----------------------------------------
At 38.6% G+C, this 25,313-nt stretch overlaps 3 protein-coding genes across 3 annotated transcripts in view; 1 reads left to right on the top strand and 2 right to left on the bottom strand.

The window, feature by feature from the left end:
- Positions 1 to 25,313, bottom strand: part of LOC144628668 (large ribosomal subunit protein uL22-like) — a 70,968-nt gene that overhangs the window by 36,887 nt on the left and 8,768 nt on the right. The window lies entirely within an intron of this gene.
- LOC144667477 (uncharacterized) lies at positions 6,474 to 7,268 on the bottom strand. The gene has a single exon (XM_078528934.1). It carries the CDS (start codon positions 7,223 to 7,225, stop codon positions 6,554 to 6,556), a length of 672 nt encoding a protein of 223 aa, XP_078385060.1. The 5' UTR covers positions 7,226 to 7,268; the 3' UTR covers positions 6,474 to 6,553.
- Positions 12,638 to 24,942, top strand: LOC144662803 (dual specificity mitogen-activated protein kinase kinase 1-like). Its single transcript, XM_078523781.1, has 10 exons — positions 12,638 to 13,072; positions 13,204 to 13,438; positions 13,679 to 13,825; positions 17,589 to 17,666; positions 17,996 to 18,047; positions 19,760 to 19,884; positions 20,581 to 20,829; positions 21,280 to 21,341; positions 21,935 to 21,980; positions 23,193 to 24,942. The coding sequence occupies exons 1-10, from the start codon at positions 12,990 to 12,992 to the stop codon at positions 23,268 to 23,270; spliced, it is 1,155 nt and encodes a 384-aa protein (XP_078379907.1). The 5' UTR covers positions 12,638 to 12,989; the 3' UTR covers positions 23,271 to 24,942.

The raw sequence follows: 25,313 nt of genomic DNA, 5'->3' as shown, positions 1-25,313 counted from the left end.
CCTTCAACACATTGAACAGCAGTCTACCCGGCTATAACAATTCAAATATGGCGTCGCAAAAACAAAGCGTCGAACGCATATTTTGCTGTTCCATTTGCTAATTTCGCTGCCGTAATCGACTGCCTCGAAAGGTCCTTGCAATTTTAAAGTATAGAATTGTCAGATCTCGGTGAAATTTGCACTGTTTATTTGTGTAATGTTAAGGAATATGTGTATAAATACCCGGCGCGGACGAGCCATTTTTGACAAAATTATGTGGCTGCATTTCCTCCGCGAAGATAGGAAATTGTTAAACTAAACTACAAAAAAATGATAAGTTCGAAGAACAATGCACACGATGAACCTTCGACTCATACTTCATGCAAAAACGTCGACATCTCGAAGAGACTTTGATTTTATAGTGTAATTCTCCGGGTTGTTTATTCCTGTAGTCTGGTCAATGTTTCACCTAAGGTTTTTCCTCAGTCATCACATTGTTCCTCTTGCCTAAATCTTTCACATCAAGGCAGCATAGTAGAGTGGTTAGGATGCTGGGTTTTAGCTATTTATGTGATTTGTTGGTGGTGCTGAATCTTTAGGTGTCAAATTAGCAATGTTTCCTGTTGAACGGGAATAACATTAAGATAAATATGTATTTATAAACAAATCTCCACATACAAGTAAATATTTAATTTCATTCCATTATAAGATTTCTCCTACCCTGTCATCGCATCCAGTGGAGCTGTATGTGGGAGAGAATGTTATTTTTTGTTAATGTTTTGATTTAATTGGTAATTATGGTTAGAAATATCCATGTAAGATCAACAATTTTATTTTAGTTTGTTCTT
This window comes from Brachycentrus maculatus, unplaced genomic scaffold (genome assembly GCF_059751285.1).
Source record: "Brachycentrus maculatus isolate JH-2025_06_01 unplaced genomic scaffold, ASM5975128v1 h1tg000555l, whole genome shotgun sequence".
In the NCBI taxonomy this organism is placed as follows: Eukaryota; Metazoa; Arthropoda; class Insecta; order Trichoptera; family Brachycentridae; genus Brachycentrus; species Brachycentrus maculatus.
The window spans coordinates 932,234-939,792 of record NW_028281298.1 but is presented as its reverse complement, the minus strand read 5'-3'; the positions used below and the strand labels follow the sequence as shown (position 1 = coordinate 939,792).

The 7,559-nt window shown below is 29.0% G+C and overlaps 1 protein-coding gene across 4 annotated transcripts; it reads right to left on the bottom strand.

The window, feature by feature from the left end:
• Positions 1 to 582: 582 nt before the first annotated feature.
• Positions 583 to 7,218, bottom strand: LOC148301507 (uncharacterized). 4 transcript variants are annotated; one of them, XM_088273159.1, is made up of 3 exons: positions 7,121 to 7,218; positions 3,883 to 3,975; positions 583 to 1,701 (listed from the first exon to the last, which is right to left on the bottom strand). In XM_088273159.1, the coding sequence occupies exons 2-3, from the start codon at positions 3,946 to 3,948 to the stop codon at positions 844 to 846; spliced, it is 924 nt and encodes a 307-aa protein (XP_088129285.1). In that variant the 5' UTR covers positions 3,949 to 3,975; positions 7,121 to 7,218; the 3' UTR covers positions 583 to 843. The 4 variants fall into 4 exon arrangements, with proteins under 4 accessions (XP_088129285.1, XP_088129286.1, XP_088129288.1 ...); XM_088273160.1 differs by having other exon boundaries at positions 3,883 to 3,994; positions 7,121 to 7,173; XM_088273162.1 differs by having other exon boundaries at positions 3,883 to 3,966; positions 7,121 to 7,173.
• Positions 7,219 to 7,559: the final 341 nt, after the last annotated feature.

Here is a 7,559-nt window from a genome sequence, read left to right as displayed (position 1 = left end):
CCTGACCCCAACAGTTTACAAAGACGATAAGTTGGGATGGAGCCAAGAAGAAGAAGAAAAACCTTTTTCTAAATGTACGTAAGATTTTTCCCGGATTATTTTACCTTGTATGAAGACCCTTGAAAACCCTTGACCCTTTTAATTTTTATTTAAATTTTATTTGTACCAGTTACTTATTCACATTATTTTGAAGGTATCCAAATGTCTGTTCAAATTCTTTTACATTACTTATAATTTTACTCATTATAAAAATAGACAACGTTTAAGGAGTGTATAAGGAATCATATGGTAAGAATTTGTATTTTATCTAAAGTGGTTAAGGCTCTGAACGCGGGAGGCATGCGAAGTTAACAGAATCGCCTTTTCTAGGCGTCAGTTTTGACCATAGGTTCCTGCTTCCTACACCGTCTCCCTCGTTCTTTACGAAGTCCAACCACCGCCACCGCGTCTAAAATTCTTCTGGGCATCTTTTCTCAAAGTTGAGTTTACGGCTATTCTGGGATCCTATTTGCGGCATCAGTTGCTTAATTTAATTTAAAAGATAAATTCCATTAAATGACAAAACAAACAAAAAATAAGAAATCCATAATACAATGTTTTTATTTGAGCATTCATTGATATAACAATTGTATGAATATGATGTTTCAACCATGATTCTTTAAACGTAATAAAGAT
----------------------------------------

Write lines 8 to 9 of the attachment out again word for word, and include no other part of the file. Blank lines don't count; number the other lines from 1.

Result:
This window comes from Brachycentrus maculatus, unplaced genomic scaffold (genome assembly GCF_059751285.1).
Source record: "Brachycentrus maculatus isolate JH-2025_06_01 unplaced genomic scaffold, ASM5975128v1 h1tg000555l, whole genome shotgun sequence".